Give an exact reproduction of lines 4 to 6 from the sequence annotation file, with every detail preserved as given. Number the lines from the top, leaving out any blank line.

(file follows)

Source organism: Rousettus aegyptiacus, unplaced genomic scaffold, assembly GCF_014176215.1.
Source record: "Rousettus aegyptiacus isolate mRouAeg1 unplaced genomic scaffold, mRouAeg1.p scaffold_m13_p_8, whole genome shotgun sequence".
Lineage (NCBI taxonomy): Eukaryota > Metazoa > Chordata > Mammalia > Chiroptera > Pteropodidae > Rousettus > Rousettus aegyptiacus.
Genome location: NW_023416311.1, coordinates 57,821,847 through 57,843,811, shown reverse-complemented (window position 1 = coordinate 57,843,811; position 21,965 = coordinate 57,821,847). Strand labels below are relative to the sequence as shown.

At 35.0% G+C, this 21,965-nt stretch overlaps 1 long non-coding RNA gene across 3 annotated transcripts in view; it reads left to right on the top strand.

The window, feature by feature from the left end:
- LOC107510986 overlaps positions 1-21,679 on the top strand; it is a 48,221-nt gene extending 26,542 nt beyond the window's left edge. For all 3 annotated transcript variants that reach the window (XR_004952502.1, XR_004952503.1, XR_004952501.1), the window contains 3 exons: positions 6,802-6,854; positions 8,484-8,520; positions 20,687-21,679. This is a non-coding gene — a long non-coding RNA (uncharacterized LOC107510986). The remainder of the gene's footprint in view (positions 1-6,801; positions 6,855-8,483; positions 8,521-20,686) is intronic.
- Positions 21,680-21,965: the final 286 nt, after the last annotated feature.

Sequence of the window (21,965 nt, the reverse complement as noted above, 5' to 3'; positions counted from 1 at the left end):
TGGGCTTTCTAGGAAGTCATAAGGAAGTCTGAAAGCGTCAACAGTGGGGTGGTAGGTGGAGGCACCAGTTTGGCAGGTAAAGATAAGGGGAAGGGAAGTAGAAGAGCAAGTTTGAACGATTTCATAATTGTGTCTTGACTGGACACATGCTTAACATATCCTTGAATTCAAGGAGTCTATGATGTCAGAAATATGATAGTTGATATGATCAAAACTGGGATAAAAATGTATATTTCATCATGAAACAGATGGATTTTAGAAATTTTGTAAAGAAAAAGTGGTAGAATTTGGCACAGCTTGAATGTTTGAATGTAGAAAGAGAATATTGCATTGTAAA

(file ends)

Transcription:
Genome location: NW_023416311.1, coordinates 57,821,847 through 57,843,811, shown reverse-complemented (window position 1 = coordinate 57,843,811; position 21,965 = coordinate 57,821,847). Strand labels below are relative to the sequence as shown.

At 35.0% G+C, this 21,965-nt stretch overlaps 1 long non-coding RNA gene across 3 annotated transcripts in view; it reads left to right on the top strand.

The window, feature by feature from the left end: